Those following me on Instagram (@shareyourkape) probably have seen that I was a tad bit too eager to pull the trigger on buying home brewing equipment, not to mention buying coffee beans frequently. Now that I’m working from home, I can’t rely on Baristas to prepare me good coffee anymore due to lockdown and the need to follow social distancing protocols. I also have more time to learn how to make coffee at home, thus I have no more excuses. So although I started the lockdown drinking instant coffee, I knew it wouldn’t be sustainable (and shouldn’t be). But here’s the thing: I’ve been doing this during one of the harshest summers in the Philippines that I can remember, and I’m still drinking hot coffee – and I think it helps.
So I posted this picture to my Instagram:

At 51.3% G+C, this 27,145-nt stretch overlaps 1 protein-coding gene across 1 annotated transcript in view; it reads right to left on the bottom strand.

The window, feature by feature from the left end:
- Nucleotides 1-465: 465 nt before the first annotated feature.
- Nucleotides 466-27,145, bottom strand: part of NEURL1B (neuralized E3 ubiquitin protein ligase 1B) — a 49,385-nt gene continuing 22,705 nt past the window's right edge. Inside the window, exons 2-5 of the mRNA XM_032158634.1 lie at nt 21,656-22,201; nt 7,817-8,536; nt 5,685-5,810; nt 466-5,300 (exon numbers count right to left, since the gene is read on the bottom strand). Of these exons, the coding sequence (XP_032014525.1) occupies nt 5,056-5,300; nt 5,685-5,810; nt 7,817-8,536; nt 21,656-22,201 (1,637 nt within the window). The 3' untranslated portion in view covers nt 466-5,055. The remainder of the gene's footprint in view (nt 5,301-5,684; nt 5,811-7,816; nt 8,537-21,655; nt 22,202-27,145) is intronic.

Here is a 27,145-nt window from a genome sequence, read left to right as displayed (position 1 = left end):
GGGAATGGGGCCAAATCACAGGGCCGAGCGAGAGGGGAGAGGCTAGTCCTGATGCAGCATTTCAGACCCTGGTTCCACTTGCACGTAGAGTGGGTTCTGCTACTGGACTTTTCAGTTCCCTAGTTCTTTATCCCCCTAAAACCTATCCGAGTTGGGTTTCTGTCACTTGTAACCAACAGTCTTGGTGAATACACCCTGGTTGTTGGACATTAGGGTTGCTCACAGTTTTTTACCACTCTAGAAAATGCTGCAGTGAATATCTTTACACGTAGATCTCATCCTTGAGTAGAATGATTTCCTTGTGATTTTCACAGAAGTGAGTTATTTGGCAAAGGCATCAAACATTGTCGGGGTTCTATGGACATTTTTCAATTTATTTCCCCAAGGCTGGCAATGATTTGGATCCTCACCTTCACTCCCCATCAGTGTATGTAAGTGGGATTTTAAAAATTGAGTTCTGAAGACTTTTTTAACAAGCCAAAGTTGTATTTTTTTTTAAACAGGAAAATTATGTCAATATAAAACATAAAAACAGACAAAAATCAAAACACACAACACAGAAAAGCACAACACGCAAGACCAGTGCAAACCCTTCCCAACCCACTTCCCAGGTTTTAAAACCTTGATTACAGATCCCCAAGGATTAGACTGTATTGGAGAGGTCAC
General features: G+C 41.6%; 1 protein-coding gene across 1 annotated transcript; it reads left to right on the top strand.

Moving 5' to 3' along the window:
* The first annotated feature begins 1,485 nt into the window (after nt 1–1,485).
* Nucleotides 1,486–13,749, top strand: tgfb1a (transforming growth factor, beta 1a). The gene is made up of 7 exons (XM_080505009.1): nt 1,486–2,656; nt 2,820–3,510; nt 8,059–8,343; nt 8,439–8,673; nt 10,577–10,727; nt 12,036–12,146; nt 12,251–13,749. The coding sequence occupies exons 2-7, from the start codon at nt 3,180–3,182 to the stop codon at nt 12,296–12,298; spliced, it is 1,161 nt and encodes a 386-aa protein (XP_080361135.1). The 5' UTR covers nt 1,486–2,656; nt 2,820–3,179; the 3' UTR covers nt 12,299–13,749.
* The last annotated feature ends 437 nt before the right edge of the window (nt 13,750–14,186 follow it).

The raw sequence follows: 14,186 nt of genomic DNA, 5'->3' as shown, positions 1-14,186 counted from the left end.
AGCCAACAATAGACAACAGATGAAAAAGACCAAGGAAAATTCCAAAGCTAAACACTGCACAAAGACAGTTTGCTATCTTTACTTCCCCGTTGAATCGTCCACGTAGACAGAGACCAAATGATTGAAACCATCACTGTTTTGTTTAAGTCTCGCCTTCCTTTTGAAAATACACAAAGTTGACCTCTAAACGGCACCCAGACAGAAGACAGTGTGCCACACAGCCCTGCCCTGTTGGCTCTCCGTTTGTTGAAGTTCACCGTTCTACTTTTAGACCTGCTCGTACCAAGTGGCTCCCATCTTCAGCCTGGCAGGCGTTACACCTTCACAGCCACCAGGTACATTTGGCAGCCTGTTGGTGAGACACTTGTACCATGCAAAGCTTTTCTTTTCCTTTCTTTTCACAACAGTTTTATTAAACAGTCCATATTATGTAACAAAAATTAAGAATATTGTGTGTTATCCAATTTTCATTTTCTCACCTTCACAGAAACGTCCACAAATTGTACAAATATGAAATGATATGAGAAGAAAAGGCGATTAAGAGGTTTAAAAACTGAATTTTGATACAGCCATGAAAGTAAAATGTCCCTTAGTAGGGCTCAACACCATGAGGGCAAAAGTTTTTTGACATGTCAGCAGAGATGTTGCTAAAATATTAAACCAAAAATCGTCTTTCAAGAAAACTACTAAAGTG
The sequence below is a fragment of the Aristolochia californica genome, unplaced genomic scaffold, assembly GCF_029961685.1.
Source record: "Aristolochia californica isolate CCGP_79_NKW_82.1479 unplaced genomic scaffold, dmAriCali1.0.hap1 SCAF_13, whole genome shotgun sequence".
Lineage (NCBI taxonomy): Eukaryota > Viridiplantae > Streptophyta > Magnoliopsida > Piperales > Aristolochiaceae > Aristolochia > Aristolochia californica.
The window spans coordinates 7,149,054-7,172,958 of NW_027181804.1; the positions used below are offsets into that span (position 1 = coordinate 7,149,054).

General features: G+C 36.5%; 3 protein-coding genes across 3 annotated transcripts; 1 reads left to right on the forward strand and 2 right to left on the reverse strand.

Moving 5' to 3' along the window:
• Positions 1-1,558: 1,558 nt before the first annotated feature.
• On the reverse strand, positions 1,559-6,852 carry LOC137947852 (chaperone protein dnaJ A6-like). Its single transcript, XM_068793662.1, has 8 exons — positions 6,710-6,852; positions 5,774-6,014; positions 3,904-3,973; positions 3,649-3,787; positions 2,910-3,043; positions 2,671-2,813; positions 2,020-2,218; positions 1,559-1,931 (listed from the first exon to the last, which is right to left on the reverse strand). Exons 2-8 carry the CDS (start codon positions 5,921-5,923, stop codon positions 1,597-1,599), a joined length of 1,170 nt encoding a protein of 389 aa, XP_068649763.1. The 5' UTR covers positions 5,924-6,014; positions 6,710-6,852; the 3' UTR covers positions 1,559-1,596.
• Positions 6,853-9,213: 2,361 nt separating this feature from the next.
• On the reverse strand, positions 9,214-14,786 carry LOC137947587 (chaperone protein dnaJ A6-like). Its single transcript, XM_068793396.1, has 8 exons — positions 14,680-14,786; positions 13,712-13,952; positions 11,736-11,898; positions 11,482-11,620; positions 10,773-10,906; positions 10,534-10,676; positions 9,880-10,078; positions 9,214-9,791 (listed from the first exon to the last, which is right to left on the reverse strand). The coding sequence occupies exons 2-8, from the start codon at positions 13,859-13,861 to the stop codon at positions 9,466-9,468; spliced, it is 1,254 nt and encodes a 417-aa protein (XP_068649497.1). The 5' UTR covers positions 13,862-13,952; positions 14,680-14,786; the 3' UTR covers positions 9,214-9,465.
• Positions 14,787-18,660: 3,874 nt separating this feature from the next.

I haven’t used that Apple Watch for exercise for two weeks before this. Continue reading “Instagram is not always real, even with coffee”
T’was a busy Saturday with a predominant wedding theme: I was set to attend an old friend’s wedding in Binangonan, Rizal; My fiancée was to meet with her dear friend for help in planning our own wedding, a meeting in Makati which I was also going to be part of.
I needed coffee, copious amounts of coffee.
Wait up, just want to create a time stamp. At this moment when I finished setting up this blog and started writing this article, there are 56 followers of @shareyourkape on Instagram. I guess you can call this a “spin-off” (I am a finance major after all) of a food-centric blog.
So why share your kape? Why not? I drink coffee almost every day. I like sharing it. Why create an Instagram page (and now a blog) dedicated to coffee? Do I want to stop bad coffee? No. I mean the first article features coffee and food from a Costa Coffee. (Which is not bad, but highly commercialized). Continue reading “Kape is Filipino for Coffee”